WHAT THE POOR NEED: JOBS, JOBS, JOBS
WHEN WORK DISAPPEARS
The World of the New Urban Poor
By William Julius Wilson
Knopf -- 322pp -- $26
In a matter of weeks, America will start dismantling its welfare system. Recipients will be barred from getting relief checks for more than five years; by 2000, states will have to find employment for as many as 35% of those left on the rolls.
The politicians sure hope it works--but have little idea whether it will. This is a hugely tenuous experiment, being conducted on the fly. Can enough jobs be created? Will recipients' limited skills and education match employers' needs? What about adequate day care? How much will it all cost? And ultimately, will the poor be better off?
Welfare reform has been driven far less by any certainty of success than by ambivalence toward those at the bottom. On one hand, Americans feel responsible for easing the lot of the poor. On the other, they despise welfare and scorn its recipients. The U.S. is a nation of self-reliant bootstrappers--real or imagined. And the rise of political conservatism has strengthened its embrace of laissez-faire socioeconomics.
In other words, Americans believe that "the moral character of individuals, not inequities in the social and economic structure of society, is at the root of the problem," writes sociologist William Julius Wilson in When Work Disappears, his flawed but important discourse on the urban poor. Wilson has long argued the converse of that proposition. And this book reinforces his view that inner-city residents are mostly victims of circumstances beyond their control.
Wilson bases his analysis on surveys of Chicago's South Side ghettos, for generations the laboratory for the University of Chicago's renowned sociologists. (After 24 years in Chicago's sociology department, Wilson defected recently to Harvard University.) His finding: The exodus of jobs from inner-city neighborhoods--a function of global economic forces, racial bias, and misguided public policy--creates a spiral of unemployment, poverty, and crime. Restore work, and hope will be restored.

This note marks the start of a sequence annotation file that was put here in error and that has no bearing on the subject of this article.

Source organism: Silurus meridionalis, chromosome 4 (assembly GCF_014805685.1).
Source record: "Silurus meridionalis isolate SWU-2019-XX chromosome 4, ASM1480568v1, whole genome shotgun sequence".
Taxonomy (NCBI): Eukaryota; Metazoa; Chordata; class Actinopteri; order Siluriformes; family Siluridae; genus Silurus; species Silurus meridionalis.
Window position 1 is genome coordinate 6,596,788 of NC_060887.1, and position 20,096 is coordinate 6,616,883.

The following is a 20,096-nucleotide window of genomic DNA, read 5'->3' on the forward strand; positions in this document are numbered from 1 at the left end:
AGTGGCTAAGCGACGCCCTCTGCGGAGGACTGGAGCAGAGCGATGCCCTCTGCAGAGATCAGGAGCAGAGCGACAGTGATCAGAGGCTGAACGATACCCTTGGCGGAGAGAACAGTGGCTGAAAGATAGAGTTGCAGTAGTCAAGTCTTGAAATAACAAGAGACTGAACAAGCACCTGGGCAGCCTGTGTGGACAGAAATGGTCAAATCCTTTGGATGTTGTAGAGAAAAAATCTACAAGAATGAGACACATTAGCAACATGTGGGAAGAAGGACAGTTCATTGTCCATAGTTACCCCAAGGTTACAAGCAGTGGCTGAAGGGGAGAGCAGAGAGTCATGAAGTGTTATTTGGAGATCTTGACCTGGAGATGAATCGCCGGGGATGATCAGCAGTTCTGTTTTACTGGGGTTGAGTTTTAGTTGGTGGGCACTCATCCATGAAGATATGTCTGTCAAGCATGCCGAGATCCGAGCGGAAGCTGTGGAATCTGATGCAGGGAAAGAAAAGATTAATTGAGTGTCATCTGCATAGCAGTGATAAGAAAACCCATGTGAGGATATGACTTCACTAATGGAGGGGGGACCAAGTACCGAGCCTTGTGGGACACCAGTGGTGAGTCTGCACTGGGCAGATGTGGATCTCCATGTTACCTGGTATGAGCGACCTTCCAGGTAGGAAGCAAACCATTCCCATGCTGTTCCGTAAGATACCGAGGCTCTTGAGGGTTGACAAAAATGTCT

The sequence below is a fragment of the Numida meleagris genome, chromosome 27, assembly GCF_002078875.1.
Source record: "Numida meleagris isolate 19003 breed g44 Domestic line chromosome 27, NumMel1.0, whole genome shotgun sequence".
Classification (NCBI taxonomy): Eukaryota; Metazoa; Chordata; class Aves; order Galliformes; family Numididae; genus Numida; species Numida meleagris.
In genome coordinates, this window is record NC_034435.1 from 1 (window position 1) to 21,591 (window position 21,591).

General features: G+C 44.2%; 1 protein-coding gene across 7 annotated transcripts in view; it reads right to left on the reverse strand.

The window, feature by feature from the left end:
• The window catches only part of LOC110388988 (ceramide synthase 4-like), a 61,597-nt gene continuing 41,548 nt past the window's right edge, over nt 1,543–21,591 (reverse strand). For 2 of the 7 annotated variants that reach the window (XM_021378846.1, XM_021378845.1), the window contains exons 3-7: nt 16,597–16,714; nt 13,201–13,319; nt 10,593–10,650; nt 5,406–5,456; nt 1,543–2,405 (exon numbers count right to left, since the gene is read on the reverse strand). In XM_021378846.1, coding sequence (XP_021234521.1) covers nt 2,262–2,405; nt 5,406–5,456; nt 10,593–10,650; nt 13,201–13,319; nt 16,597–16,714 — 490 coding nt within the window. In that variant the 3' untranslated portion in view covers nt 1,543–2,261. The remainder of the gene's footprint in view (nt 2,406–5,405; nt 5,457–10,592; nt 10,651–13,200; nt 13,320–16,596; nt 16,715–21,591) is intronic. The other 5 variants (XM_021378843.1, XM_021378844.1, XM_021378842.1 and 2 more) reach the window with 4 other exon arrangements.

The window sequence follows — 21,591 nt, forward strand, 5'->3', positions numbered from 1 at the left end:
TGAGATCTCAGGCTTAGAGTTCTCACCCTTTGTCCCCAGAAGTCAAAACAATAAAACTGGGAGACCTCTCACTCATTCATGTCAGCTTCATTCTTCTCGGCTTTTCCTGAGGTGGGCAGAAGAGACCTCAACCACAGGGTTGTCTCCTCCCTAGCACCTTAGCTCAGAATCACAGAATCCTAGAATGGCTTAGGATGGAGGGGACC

The numbers are appropriately staggering. For decades, employers and middle-class people have fled Chicago, as they have most big cities, leaving the poor behind. In 1990, as a result, just one in three adults in 12 poor Chicago areas held a job in any given week. The decline of manufacturing has limited opportunities for the unskilled. A shift of employers to suburbs and exurbs, combined with inadequate mass transportation, has created additional barriers. In the past, "you could walk out of the house and find a job," says one Chicago man. "Now, you can't find anything."
It's one thing, Wilson writes, to be jobless in an otherwise thriving middle-class suburb. But when nearly everyone in a community is unemployed as well, when shops are boarded up and schools are dysfunctional, people "no longer expect work to be a regular, and regulating, force in their lives."
All of which sounds either familiar or obvious. Wilson has dedicated eight years of study, and lots of When Work Disappears, to documenting trends long accepted as valid. As a result, much of his book, oddly juxtaposing academic prose with streetwise comments of ghetto subjects, gets old fast. The study is compromised, moreover, by a focus on blacks to the exclusion of the Hispanic and white poor.
But it's worth pressing on with this book for two insights, all but buried, that by themselves are powerful enough to alter the national debate. First, the urban poor do want to work. Wilson's study found that "fewer than 3% of the black respondents...denied the importance of plain hard work for getting ahead in society, and 66% expressed the view that it is very important."
It's a strong statement: Contrary to popular stereotypes, black guys don't want to spend their lives hanging out, dealing drugs, and looting Korean groceries. Rather, they tend to share the mainstream ethic of individual responsibility.
Yet it is this ethic of self-reliance, complicated by Americans' misguided tendency to view welfare as a program solely for single black mothers, that precludes solutions that would cure poverty by throwing money at the poor. Therefore, Wilson observes, "in view of the current political climate, any program designed to significantly improve [the poor's] life chances, including increased job opportunities, would have to be broadly applicable." That is, we have to take care of the poor by taking care of everyone--a shrewd calculation that one hardly expects from a liberal academic.
Don't be fooled, though: This does not lead him to champion trickle-down policies. Instead, Wilson advocates national school-performance standards and equity in school funding, the better to prepare students for high-skill jobs. He would create shared urban-suburban tax bases to redirect revenue back to the inner city, and expand the earned income tax credit to keep the poor off welfare. Giving up rather easily on private-sector job creation, he backs massive publicly funded work programs.
Revolutionary? Not really. These are reasonable proposals, even though most involve considerable redistribution of income and wealth, violating Wilson's own test of broad applicability. And in some places, such strategies are indeed working. Having washed its hands of welfare, is the U.S. now farsighted enough to spend government money on intelligent strategies for the poor? Americans are still wrestling with the answer.By Keith H. Hammonds